Here are some things to consider when you go to buy your puppy. The breeder, whether someone who owns one bitch and breeds an occasional litter, or someone who runs a large kennel with several litters a year, must run the same type of operation. The place, whether family room or kennel, must be clean and the puppies well maintained and contented. You should be able to see the mother, or receive a convincing explanation of why the mother is not with the puppies. Most breeders have the dam on the premises with the puppies, although occasionally the puppies were born elsewhere. This is acceptable, unless the puppies were bought commercially for resale. You may see the sire, but most often the sire is not present, as breeders go far afield to find the perfect mate for their bitch.
See proof of AKC registration
You should see a copy of the pedigree of the puppies, plus pictures of the sire, if he is elsewhere. You should be given proof that the puppies are registerable with the American Kennel Club.
Learn about genetic health problems and testing
There are some health-related problems in the breed, as there are with all breeds and mixed-breeds, too. Among them are hip dysplasia, PRA (an inherited eye disease) and epilepsy. You should ask if the sire and dam have had their hips X-rayed and are free of this crippling disorder and if either the sire or dam are known to have had epilepsy or if they have produced it in other litters.
A test is now available to determine absolutely whether a dog is clear of Progressive Retinal Atrophy (PRA), an inherited eye disease. Buyers should inquire whether the sire and dam have had the DNA test for PRA in Irish Setters and what the results of that test are. Breeders often check their dogs' eyes and register them with CERF (Canine Eye Registry Foundation). (This does not mean, however, that the dog will be clear of all eye problems for life.)
In addition, the Irish Setter Genetic Registry maintains a list of all test-mated and genetically clear dogs. This list is available from the Genetic Registry. There is no 100% guarantee against PRA, or any other known genetic problem. Breeders can only decrease the chances of any or all of them occurring by careful breeding practices.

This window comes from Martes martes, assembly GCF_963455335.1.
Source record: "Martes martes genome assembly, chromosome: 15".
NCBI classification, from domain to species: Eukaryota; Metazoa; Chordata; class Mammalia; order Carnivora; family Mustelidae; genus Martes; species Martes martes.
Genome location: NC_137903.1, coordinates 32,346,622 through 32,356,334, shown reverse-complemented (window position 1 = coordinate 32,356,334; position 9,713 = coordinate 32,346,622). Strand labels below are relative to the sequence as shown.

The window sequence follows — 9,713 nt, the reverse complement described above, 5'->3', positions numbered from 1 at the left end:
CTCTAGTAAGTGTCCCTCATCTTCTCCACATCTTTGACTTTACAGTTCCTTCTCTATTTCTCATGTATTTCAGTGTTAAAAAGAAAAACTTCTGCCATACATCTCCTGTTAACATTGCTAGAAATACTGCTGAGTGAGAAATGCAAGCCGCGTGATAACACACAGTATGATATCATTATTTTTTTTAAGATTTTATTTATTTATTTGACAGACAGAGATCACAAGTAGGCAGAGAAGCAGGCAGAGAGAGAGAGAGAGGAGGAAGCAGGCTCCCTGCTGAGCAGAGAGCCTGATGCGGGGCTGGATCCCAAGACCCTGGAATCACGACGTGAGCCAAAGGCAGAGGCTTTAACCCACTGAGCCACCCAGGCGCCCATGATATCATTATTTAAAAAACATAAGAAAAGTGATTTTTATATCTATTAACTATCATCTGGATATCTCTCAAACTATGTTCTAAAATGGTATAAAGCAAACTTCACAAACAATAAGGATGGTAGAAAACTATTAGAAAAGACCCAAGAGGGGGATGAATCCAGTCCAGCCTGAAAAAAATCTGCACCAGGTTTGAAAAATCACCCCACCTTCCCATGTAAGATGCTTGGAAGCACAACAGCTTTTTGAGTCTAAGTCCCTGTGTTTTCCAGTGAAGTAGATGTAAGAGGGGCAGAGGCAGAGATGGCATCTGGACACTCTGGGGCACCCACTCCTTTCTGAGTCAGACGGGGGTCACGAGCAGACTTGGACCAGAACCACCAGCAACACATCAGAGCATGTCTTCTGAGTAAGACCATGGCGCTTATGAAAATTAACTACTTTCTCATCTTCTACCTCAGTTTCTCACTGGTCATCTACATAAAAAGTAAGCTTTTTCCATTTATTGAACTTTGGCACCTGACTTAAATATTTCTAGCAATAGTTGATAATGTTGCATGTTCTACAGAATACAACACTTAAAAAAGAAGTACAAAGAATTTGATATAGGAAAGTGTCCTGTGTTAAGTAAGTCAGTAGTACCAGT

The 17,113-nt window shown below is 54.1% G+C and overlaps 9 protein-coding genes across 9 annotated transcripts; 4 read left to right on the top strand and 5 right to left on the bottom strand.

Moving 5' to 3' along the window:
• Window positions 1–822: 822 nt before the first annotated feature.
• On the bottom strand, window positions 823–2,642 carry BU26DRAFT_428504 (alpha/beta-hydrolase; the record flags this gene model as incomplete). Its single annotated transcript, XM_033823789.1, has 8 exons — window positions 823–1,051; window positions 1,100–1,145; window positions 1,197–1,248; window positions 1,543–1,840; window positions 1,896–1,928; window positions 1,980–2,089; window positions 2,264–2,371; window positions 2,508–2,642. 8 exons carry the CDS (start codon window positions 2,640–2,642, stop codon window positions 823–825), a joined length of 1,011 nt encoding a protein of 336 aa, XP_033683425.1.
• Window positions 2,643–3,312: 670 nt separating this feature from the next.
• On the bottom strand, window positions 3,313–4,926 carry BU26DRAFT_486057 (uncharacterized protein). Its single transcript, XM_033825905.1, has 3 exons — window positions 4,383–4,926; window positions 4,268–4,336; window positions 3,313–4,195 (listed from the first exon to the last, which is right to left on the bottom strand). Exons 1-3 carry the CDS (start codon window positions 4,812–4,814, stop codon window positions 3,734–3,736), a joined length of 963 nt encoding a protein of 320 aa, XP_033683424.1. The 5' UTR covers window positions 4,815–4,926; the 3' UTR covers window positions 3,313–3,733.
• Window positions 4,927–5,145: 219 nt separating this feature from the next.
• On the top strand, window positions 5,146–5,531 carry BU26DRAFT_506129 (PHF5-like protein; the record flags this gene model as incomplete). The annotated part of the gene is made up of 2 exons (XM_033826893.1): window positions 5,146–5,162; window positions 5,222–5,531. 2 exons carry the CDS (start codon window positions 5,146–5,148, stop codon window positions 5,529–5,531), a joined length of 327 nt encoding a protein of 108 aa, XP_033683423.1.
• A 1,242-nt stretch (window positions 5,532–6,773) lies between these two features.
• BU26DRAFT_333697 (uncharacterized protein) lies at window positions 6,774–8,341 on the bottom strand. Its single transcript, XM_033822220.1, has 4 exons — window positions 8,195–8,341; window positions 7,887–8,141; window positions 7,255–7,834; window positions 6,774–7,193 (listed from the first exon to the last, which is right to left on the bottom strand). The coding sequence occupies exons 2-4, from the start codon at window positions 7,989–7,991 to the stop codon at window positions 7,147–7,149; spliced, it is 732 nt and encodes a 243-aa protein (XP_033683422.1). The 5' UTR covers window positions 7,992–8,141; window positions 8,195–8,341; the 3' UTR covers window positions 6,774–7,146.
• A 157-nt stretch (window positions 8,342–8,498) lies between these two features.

You are entitled, as a prospective buyer, to an honest evaluation of the litter. Ethical breeders produce puppies which they hope will improve the breed. They may be breeding for certain characteristics which they hope-to achieve. Some may be looking for the ideal show champion, others may be breeding for the best field potential, still others may look to combine all the attributes of show, field and obedience. Others may be interested in producing the best pets with stable temperaments and adequate looks. Whatever the goals are of the breeder, he or she should honestly convey them to you.
A word to the wise
Here are a few caveats: Do not accept the word of a breeder who guarantees you a champion when the litter is eight weeks old. Even though the puppies may look wonderful at that age, too many variables are possible for a breeder to honestly sell puppies on that basis. Do not be pressured into buying a puppy if you have any doubts about the condition of the litter, the dam, or the breeder. Look around. Once you find a line that you like you may have to wait for a puppy. Don't take the first puppy that you see unless all the conditions are right.
Almost every litter contains dogs of varying quality Depending upon the lineage, some may turn out to be show stoppers, while others may have minor faults which in no way precludes them from being excellent pets. A puppy from one of these litters is a very good bet because you are pretty well assured that the breeder has done his or her best to produce top quality in looks, temperament and health.
Take your time selecting
If you are in an area in which dogs shows are held, or in which a local Irish Setter club is represented, take the time to go to a show or a match and see the puppies. Meet the breeders and exhibitors and get a feel for what is available in your area. Take your time. Remember this puppy will be part of your family for a long time, so you want to make the best choice possible.
A good breeder asks you questions
Don't be surprised if the breeder asks as many questions about you as you do about the puppies. In fact, be happy that the breeder is concerned about where his or her puppy is going. Responsible breeders put an enormous amount of time, energy, emotion and money into a litter. They want to make sure the puppies are going to appropriate homes where they will be happy and well cared for their entire lives.
Breeders who sell pet puppies whom they do not consider of top breeding quality may require a spay or neuter agreement from the buyer. Or they may sell a puppy with limited registration papers, which would preclude any offspring of that puppy from being registered with AKC. Most people who buy a pet are happy to have it altered and this has no bearing on whether the puppy will be a good pet.